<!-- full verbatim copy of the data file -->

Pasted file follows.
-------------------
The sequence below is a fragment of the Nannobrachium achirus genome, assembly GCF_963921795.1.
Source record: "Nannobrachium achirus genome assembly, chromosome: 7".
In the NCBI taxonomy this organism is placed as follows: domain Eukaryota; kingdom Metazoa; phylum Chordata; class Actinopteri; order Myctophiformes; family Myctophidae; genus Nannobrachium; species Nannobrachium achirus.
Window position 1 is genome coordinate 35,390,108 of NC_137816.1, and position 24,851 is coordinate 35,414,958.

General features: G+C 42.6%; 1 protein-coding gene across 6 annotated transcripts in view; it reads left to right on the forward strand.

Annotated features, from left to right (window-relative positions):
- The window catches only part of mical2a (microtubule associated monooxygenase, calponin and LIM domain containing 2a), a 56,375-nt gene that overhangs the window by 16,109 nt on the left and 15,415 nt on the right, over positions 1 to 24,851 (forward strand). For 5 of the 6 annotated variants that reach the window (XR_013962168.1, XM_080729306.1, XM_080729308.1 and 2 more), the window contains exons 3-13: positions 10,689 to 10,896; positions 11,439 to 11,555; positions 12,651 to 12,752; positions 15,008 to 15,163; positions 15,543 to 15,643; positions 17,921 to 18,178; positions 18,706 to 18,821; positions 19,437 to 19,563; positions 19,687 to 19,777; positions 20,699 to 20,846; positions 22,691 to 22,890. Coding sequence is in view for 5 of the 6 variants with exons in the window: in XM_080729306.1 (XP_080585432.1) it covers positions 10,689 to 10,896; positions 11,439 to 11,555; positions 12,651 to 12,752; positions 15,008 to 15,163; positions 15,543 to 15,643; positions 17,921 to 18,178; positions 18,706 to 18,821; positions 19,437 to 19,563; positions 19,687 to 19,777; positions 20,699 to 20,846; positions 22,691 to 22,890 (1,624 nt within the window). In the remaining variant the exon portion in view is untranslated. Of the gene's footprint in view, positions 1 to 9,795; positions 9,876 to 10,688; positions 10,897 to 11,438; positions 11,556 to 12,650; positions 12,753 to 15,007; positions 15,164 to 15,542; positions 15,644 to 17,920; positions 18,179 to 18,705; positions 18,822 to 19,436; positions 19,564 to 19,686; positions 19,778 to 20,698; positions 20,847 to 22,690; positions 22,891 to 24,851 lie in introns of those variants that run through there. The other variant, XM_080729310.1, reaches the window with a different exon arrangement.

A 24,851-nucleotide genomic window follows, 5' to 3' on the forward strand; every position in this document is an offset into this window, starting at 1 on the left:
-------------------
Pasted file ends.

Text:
The sequence below is a fragment of the Nannobrachium achirus genome, assembly GCF_963921795.1.
Source record: "Nannobrachium achirus genome assembly, chromosome: 7".
In the NCBI taxonomy this organism is placed as follows: domain Eukaryota; kingdom Metazoa; phylum Chordata; class Actinopteri; order Myctophiformes; family Myctophidae; genus Nannobrachium; species Nannobrachium achirus.
Window position 1 is genome coordinate 35,390,108 of NC_137816.1, and position 24,851 is coordinate 35,414,958.

General features: G+C 42.6%; 1 protein-coding gene across 6 annotated transcripts in view; it reads left to right on the forward strand.

Annotated features, from left to right (window-relative positions):
- The window catches only part of mical2a (microtubule associated monooxygenase, calponin and LIM domain containing 2a), a 56,375-nt gene that overhangs the window by 16,109 nt on the left and 15,415 nt on the right, over positions 1 to 24,851 (forward strand). For 5 of the 6 annotated variants that reach the window (XR_013962168.1, XM_080729306.1, XM_080729308.1 and 2 more), the window contains exons 3-13: positions 10,689 to 10,896; positions 11,439 to 11,555; positions 12,651 to 12,752; positions 15,008 to 15,163; positions 15,543 to 15,643; positions 17,921 to 18,178; positions 18,706 to 18,821; positions 19,437 to 19,563; positions 19,687 to 19,777; positions 20,699 to 20,846; positions 22,691 to 22,890. Coding sequence is in view for 5 of the 6 variants with exons in the window: in XM_080729306.1 (XP_080585432.1) it covers positions 10,689 to 10,896; positions 11,439 to 11,555; positions 12,651 to 12,752; positions 15,008 to 15,163; positions 15,543 to 15,643; positions 17,921 to 18,178; positions 18,706 to 18,821; positions 19,437 to 19,563; positions 19,687 to 19,777; positions 20,699 to 20,846; positions 22,691 to 22,890 (1,624 nt within the window). In the remaining variant the exon portion in view is untranslated. Of the gene's footprint in view, positions 1 to 9,795; positions 9,876 to 10,688; positions 10,897 to 11,438; positions 11,556 to 12,650; positions 12,753 to 15,007; positions 15,164 to 15,542; positions 15,644 to 17,920; positions 18,179 to 18,705; positions 18,822 to 19,436; positions 19,564 to 19,686; positions 19,778 to 20,698; positions 20,847 to 22,690; positions 22,891 to 24,851 lie in introns of those variants that run through there. The other variant, XM_080729310.1, reaches the window with a different exon arrangement.

A 24,851-nucleotide genomic window follows, 5' to 3' on the forward strand; every position in this document is an offset into this window, starting at 1 on the left: